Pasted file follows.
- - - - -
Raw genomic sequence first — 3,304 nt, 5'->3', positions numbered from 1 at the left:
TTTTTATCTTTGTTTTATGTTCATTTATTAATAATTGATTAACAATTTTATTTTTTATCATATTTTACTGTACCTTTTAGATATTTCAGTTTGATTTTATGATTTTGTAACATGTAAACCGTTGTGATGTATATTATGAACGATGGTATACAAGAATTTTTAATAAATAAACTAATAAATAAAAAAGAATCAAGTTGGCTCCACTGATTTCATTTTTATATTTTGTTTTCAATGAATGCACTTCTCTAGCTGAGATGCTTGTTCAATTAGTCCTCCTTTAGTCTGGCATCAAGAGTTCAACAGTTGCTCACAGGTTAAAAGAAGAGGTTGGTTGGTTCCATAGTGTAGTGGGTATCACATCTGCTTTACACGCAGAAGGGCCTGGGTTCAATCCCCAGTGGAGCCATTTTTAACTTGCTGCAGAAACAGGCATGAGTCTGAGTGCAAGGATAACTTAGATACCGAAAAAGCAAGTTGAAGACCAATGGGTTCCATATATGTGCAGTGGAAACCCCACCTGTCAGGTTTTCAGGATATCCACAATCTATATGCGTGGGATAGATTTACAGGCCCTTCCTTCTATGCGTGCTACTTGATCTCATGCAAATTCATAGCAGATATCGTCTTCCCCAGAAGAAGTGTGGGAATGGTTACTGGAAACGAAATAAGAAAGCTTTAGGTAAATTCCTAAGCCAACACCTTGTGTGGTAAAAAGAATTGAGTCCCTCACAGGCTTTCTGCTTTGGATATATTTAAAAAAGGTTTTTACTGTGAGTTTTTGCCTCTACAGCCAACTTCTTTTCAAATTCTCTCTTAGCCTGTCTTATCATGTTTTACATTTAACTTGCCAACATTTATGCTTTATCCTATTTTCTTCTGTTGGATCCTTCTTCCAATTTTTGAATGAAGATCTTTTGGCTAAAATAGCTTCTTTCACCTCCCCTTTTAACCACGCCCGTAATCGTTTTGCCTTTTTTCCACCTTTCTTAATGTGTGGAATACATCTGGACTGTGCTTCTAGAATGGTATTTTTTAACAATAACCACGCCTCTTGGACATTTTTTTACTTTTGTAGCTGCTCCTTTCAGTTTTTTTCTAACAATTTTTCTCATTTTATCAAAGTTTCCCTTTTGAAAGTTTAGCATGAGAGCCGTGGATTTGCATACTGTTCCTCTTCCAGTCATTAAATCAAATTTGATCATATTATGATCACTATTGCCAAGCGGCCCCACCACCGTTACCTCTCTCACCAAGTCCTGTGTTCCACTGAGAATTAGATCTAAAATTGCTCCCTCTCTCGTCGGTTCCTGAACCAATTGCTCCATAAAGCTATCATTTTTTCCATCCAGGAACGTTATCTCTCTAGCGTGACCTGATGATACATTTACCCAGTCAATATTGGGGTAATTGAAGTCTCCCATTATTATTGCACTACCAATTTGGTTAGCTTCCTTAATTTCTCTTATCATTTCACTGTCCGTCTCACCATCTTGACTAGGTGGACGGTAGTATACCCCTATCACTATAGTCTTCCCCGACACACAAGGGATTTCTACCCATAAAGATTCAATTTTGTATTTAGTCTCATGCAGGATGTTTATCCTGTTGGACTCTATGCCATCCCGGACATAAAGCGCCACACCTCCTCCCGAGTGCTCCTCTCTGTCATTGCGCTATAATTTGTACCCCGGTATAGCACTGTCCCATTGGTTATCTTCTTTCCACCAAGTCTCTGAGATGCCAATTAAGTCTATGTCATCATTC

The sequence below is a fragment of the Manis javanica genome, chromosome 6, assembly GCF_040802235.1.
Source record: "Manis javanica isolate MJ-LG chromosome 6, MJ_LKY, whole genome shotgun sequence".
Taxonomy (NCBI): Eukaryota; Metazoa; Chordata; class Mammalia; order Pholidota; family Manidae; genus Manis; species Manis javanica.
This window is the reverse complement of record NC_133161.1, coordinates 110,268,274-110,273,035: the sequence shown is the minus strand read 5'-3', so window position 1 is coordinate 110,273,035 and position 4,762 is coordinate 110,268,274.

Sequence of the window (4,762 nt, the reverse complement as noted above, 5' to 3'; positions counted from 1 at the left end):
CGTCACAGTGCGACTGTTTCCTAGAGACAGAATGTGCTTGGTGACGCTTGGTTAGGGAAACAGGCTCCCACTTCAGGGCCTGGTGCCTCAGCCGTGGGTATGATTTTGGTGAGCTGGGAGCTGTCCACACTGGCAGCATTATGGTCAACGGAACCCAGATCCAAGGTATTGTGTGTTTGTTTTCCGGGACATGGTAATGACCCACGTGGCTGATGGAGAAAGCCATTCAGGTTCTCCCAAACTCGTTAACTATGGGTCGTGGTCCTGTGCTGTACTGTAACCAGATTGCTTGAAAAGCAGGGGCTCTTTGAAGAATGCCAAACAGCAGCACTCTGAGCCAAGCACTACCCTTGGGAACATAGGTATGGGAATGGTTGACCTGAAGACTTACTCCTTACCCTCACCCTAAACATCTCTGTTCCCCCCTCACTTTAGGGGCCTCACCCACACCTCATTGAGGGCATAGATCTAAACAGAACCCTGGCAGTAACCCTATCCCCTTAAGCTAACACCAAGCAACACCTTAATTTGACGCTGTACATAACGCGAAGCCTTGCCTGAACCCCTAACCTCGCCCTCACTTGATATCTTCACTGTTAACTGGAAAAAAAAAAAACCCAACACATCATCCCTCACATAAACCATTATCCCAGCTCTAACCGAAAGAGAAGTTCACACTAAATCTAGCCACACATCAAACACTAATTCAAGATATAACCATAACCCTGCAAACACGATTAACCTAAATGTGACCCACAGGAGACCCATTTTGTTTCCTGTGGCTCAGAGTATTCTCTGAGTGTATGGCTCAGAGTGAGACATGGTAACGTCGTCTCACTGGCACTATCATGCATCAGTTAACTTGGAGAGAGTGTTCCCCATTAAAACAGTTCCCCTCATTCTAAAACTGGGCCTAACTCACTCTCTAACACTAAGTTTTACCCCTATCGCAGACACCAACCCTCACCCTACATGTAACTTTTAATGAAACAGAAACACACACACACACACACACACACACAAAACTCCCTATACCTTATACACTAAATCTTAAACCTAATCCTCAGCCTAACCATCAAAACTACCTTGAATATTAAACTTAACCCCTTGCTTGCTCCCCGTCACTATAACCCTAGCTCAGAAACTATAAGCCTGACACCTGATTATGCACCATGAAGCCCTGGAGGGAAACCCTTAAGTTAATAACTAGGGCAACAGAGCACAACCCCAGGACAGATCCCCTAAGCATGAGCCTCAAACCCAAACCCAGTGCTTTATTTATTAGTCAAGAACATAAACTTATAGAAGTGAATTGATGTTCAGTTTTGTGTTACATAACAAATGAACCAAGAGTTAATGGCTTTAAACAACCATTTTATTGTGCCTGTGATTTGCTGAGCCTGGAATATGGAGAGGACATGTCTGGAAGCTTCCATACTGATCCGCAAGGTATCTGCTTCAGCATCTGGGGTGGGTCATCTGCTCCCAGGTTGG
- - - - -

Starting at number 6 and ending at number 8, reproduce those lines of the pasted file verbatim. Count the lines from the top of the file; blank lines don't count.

This window is the reverse complement of record NC_133161.1, coordinates 110,268,274-110,273,035: the sequence shown is the minus strand read 5'-3', so window position 1 is coordinate 110,273,035 and position 4,762 is coordinate 110,268,274.

Sequence of the window (4,762 nt, the reverse complement as noted above, 5' to 3'; positions counted from 1 at the left end):
CGTCACAGTGCGACTGTTTCCTAGAGACAGAATGTGCTTGGTGACGCTTGGTTAGGGAAACAGGCTCCCACTTCAGGGCCTGGTGCCTCAGCCGTGGGTATGATTTTGGTGAGCTGGGAGCTGTCCACACTGGCAGCATTATGGTCAACGGAACCCAGATCCAAGGTATTGTGTGTTTGTTTTCCGGGACATGGTAATGACCCACGTGGCTGATGGAGAAAGCCATTCAGGTTCTCCCAAACTCGTTAACTATGGGTCGTGGTCCTGTGCTGTACTGTAACCAGATTGCTTGAAAAGCAGGGGCTCTTTGAAGAATGCCAAACAGCAGCACTCTGAGCCAAGCACTACCCTTGGGAACATAGGTATGGGAATGGTTGACCTGAAGACTTACTCCTTACCCTCACCCTAAACATCTCTGTTCCCCCCTCACTTTAGGGGCCTCACCCACACCTCATTGAGGGCATAGATCTAAACAGAACCCTGGCAGTAACCCTATCCCCTTAAGCTAACACCAAGCAACACCTTAATTTGACGCTGTACATAACGCGAAGCCTTGCCTGAACCCCTAACCTCGCCCTCACTTGATATCTTCACTGTTAACTGGAAAAAAAAAAAACCCAACACATCATCCCTCACATAAACCATTATCCCAGCTCTAACCGAAAGAGAAGTTCACACTAAATCTAGCCACACATCAAACACTAATTCAAGATATAACCATAACCCTGCAAACACGATTAACCTAAATGTGACCCACAGGAGACCCATTTTGTTTCCTGTGGCTCAGAGTATTCTCTGAGTGTATGGCTCAGAGTGAGACATGGTAACGTCGTCTCACTGGCACTATCATGCATCAGTTAACTTGGAGAGAGTGTTCCCCATTAAAACAGTTCCCCTCATTCTAAAACTGGGCCTAACTCACTCTCTAACACTAAGTTTTACCCCTATCGCAGACACCAACCCTCACCCTACATGTAACTTTTAATGAAACAGAAACACACACACACACACACACACACACAAAACTCCCTATACCTTATACACTAAATCTTAAACCTAATCCTCAGCCTAACCATCAAAACTACCTTGAATATTAAACTTAACCCCTTGCTTGCTCCCCGTCACTATAACCCTAGCTCAGAAACTATAAGCCTGACACCTGATTATGCACCATGAAGCCCTGGAGGGAAACCCTTAAGTTAATAACTAGGGCAACAGAGCACAACCCCAGGACAGATCCCCTAAGCATGAGCCTCAAACCCAAACCCAGTGCTTTATTTATTAGTCAAGAACATAAACTTATAGAAGTGAATTGATGTTCAGTTTTGTGTTACATAACAAATGAACCAAGAGTTAATGGCTTTAAACAACCATTTTATTGTGCCTGTGATTTGCTGAGCCTGGAATATGGAGAGGACATGTCTGGAAGCTTCCATACTGATCCGCAAGGTATCTGCTTCAGCATCTGGGGTGGGTCATCTGCTCCCAGGTTGG